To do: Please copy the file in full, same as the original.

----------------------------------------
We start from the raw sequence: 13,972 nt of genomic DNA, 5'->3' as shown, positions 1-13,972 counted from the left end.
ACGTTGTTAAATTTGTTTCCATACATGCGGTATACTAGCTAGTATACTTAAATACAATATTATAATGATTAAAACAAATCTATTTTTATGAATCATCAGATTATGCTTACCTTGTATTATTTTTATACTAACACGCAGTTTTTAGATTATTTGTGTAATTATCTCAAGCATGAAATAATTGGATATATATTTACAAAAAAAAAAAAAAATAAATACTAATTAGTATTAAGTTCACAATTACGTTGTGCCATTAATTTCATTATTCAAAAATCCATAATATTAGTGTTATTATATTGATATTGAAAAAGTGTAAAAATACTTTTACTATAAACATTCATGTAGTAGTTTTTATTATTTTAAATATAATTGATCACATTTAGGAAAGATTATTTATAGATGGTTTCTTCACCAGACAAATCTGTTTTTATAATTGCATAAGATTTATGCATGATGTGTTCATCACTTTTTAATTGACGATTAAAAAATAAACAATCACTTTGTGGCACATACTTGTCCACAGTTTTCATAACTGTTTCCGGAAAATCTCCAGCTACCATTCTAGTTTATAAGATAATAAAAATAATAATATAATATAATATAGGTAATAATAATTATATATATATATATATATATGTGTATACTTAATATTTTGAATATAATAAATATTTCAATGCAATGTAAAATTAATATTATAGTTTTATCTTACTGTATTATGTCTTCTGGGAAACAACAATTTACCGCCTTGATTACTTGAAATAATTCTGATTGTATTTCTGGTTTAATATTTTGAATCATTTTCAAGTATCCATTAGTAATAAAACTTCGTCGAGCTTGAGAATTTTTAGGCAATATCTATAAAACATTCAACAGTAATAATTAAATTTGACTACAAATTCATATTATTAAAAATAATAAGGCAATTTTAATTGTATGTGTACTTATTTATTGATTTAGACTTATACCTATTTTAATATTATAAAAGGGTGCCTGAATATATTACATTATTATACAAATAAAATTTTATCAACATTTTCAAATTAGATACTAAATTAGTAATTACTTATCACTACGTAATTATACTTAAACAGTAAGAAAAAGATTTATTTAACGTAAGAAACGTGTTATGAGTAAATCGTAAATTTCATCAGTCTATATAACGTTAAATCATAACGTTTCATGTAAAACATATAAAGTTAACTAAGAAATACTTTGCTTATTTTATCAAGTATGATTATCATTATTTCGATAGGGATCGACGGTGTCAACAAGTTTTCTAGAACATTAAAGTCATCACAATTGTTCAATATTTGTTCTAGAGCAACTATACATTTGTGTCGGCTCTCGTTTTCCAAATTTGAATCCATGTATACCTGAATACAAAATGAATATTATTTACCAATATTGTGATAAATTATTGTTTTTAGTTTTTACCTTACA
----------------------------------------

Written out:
We start from the raw sequence: 13,972 nt of genomic DNA, 5'->3' as shown, positions 1-13,972 counted from the left end.
ACGTTGTTAAATTTGTTTCCATACATGCGGTATACTAGCTAGTATACTTAAATACAATATTATAATGATTAAAACAAATCTATTTTTATGAATCATCAGATTATGCTTACCTTGTATTATTTTTATACTAACACGCAGTTTTTAGATTATTTGTGTAATTATCTCAAGCATGAAATAATTGGATATATATTTACAAAAAAAAAAAAAAATAAATACTAATTAGTATTAAGTTCACAATTACGTTGTGCCATTAATTTCATTATTCAAAAATCCATAATATTAGTGTTATTATATTGATATTGAAAAAGTGTAAAAATACTTTTACTATAAACATTCATGTAGTAGTTTTTATTATTTTAAATATAATTGATCACATTTAGGAAAGATTATTTATAGATGGTTTCTTCACCAGACAAATCTGTTTTTATAATTGCATAAGATTTATGCATGATGTGTTCATCACTTTTTAATTGACGATTAAAAAATAAACAATCACTTTGTGGCACATACTTGTCCACAGTTTTCATAACTGTTTCCGGAAAATCTCCAGCTACCATTCTAGTTTATAAGATAATAAAAATAATAATATAATATAATATAGGTAATAATAATTATATATATATATATATATATGTGTATACTTAATATTTTGAATATAATAAATATTTCAATGCAATGTAAAATTAATATTATAGTTTTATCTTACTGTATTATGTCTTCTGGGAAACAACAATTTACCGCCTTGATTACTTGAAATAATTCTGATTGTATTTCTGGTTTAATATTTTGAATCATTTTCAAGTATCCATTAGTAATAAAACTTCGTCGAGCTTGAGAATTTTTAGGCAATATCTATAAAACATTCAACAGTAATAATTAAATTTGACTACAAATTCATATTATTAAAAATAATAAGGCAATTTTAATTGTATGTGTACTTATTTATTGATTTAGACTTATACCTATTTTAATATTATAAAAGGGTGCCTGAATATATTACATTATTATACAAATAAAATTTTATCAACATTTTCAAATTAGATACTAAATTAGTAATTACTTATCACTACGTAATTATACTTAAACAGTAAGAAAAAGATTTATTTAACGTAAGAAACGTGTTATGAGTAAATCGTAAATTTCATCAGTCTATATAACGTTAAATCATAACGTTTCATGTAAAACATATAAAGTTAACTAAGAAATACTTTGCTTATTTTATCAAGTATGATTATCATTATTTCGATAGGGATCGACGGTGTCAACAAGTTTTCTAGAACATTAAAGTCATCACAATTGTTCAATATTTGTTCTAGAGCAACTATACATTTGTGTCGGCTCTCGTTTTCCAAATTTGAATCCATGTATACCTGAATACAAAATGAATATTATTTACCAATATTGTGATAAATTATTGTTTTTAGTTTTTACCTTACA